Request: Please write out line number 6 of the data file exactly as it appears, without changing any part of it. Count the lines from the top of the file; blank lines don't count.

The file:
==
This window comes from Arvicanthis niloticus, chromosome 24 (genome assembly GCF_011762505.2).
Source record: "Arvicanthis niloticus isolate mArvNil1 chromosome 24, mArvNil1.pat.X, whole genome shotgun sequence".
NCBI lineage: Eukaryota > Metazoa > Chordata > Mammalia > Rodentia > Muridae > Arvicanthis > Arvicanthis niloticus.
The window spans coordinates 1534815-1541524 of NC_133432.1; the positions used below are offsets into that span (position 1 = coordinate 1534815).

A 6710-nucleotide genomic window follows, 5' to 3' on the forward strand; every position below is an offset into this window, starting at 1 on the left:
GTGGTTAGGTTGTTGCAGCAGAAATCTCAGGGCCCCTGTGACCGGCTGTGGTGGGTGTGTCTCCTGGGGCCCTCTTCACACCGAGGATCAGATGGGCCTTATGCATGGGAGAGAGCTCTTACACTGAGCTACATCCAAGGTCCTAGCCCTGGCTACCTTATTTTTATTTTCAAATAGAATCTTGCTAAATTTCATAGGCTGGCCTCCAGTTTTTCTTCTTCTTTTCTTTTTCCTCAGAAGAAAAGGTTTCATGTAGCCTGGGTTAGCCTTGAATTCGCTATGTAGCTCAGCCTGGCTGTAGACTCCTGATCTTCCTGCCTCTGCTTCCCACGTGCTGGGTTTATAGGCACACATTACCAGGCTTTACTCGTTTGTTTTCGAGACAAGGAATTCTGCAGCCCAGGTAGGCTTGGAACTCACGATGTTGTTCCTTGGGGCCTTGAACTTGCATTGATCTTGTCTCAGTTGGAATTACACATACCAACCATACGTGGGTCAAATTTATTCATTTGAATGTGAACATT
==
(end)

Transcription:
GTGGTTAGGTTGTTGCAGCAGAAATCTCAGGGCCCCTGTGACCGGCTGTGGTGGGTGTGTCTCCTGGGGCCCTCTTCACACCGAGGATCAGATGGGCCTTATGCATGGGAGAGAGCTCTTACACTGAGCTACATCCAAGGTCCTAGCCCTGGCTACCTTATTTTTATTTTCAAATAGAATCTTGCTAAATTTCATAGGCTGGCCTCCAGTTTTTCTTCTTCTTTTCTTTTTCCTCAGAAGAAAAGGTTTCATGTAGCCTGGGTTAGCCTTGAATTCGCTATGTAGCTCAGCCTGGCTGTAGACTCCTGATCTTCCTGCCTCTGCTTCCCACGTGCTGGGTTTATAGGCACACATTACCAGGCTTTACTCGTTTGTTTTCGAGACAAGGAATTCTGCAGCCCAGGTAGGCTTGGAACTCACGATGTTGTTCCTTGGGGCCTTGAACTTGCATTGATCTTGTCTCAGTTGGAATTACACATACCAACCATACGTGGGTCAAATTTATTCATTTGAATGTGAACATT